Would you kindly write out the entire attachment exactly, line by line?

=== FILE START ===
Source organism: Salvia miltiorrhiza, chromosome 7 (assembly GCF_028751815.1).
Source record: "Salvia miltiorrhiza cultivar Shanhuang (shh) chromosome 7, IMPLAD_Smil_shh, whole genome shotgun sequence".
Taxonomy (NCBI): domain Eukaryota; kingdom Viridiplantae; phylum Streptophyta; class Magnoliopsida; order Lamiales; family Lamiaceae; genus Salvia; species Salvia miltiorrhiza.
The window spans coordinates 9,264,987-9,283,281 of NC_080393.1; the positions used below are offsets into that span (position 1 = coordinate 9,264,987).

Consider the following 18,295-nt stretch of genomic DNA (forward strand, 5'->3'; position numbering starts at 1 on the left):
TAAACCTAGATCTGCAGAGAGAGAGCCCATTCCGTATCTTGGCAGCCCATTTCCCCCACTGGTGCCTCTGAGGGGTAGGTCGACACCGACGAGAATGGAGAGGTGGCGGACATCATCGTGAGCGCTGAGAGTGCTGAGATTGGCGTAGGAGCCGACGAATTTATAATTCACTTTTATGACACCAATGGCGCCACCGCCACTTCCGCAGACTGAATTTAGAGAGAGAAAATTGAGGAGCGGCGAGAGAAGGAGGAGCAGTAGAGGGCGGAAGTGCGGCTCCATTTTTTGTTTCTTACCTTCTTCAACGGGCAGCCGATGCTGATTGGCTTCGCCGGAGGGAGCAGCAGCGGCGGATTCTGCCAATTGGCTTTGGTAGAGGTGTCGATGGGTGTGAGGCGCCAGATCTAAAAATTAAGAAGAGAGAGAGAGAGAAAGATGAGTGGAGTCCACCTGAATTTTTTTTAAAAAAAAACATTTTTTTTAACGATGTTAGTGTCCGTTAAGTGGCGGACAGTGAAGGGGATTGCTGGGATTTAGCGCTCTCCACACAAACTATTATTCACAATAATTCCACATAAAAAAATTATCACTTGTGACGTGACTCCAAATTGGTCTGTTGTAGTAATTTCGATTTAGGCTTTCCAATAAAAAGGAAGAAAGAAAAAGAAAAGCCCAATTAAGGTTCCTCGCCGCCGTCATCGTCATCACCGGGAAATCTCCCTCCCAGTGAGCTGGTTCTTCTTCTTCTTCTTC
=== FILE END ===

Source organism: Salvia miltiorrhiza, chromosome 7 (assembly GCF_028751815.1).
Source record: "Salvia miltiorrhiza cultivar Shanhuang (shh) chromosome 7, IMPLAD_Smil_shh, whole genome shotgun sequence".
Taxonomy (NCBI): domain Eukaryota; kingdom Viridiplantae; phylum Streptophyta; class Magnoliopsida; order Lamiales; family Lamiaceae; genus Salvia; species Salvia miltiorrhiza.
The window spans coordinates 9,264,987-9,283,281 of NC_080393.1; the positions used below are offsets into that span (position 1 = coordinate 9,264,987).

Consider the following 18,295-nt stretch of genomic DNA (forward strand, 5'->3'; position numbering starts at 1 on the left):
TAAACCTAGATCTGCAGAGAGAGAGCCCATTCCGTATCTTGGCAGCCCATTTCCCCCACTGGTGCCTCTGAGGGGTAGGTCGACACCGACGAGAATGGAGAGGTGGCGGACATCATCGTGAGCGCTGAGAGTGCTGAGATTGGCGTAGGAGCCGACGAATTTATAATTCACTTTTATGACACCAATGGCGCCACCGCCACTTCCGCAGACTGAATTTAGAGAGAGAAAATTGAGGAGCGGCGAGAGAAGGAGGAGCAGTAGAGGGCGGAAGTGCGGCTCCATTTTTTGTTTCTTACCTTCTTCAACGGGCAGCCGATGCTGATTGGCTTCGCCGGAGGGAGCAGCAGCGGCGGATTCTGCCAATTGGCTTTGGTAGAGGTGTCGATGGGTGTGAGGCGCCAGATCTAAAAATTAAGAAGAGAGAGAGAGAGAAAGATGAGTGGAGTCCACCTGAATTTTTTTTAAAAAAAAACATTTTTTTTAACGATGTTAGTGTCCGTTAAGTGGCGGACAGTGAAGGGGATTGCTGGGATTTAGCGCTCTCCACACAAACTATTATTCACAATAATTCCACATAAAAAAATTATCACTTGTGACGTGACTCCAAATTGGTCTGTTGTAGTAATTTCGATTTAGGCTTTCCAATAAAAAGGAAGAAAGAAAAAGAAAAGCCCAATTAAGGTTCCTCGCCGCCGTCATCGTCATCACCGGGAAATCTCCCTCCCAGTGAGCTGGTTCTTCTTCTTCTTCTTC